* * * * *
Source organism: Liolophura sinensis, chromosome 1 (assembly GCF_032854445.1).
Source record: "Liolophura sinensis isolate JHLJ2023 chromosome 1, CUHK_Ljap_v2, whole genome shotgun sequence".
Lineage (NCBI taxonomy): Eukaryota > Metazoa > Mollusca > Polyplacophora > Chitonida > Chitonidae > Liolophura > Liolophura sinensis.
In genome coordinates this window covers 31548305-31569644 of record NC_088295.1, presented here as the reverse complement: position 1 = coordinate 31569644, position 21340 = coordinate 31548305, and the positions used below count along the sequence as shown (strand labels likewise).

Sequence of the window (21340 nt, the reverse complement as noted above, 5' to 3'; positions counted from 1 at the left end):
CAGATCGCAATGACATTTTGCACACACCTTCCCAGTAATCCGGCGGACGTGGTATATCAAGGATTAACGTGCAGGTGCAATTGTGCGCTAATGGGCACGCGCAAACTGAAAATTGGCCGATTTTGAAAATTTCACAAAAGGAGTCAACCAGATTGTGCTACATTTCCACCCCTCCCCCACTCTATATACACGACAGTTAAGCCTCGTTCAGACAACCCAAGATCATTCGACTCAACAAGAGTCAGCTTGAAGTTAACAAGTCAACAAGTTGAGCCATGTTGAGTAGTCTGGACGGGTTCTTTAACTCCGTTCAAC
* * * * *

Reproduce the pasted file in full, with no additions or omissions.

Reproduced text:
Source organism: Liolophura sinensis, chromosome 1 (assembly GCF_032854445.1).
Source record: "Liolophura sinensis isolate JHLJ2023 chromosome 1, CUHK_Ljap_v2, whole genome shotgun sequence".
Lineage (NCBI taxonomy): Eukaryota > Metazoa > Mollusca > Polyplacophora > Chitonida > Chitonidae > Liolophura > Liolophura sinensis.
In genome coordinates this window covers 31548305-31569644 of record NC_088295.1, presented here as the reverse complement: position 1 = coordinate 31569644, position 21340 = coordinate 31548305, and the positions used below count along the sequence as shown (strand labels likewise).

Sequence of the window (21340 nt, the reverse complement as noted above, 5' to 3'; positions counted from 1 at the left end):
CAGATCGCAATGACATTTTGCACACACCTTCCCAGTAATCCGGCGGACGTGGTATATCAAGGATTAACGTGCAGGTGCAATTGTGCGCTAATGGGCACGCGCAAACTGAAAATTGGCCGATTTTGAAAATTTCACAAAAGGAGTCAACCAGATTGTGCTACATTTCCACCCCTCCCCCACTCTATATACACGACAGTTAAGCCTCGTTCAGACAACCCAAGATCATTCGACTCAACAAGAGTCAGCTTGAAGTTAACAAGTCAACAAGTTGAGCCATGTTGAGTAGTCTGGACGGGTTCTTTAACTCCGTTCAAC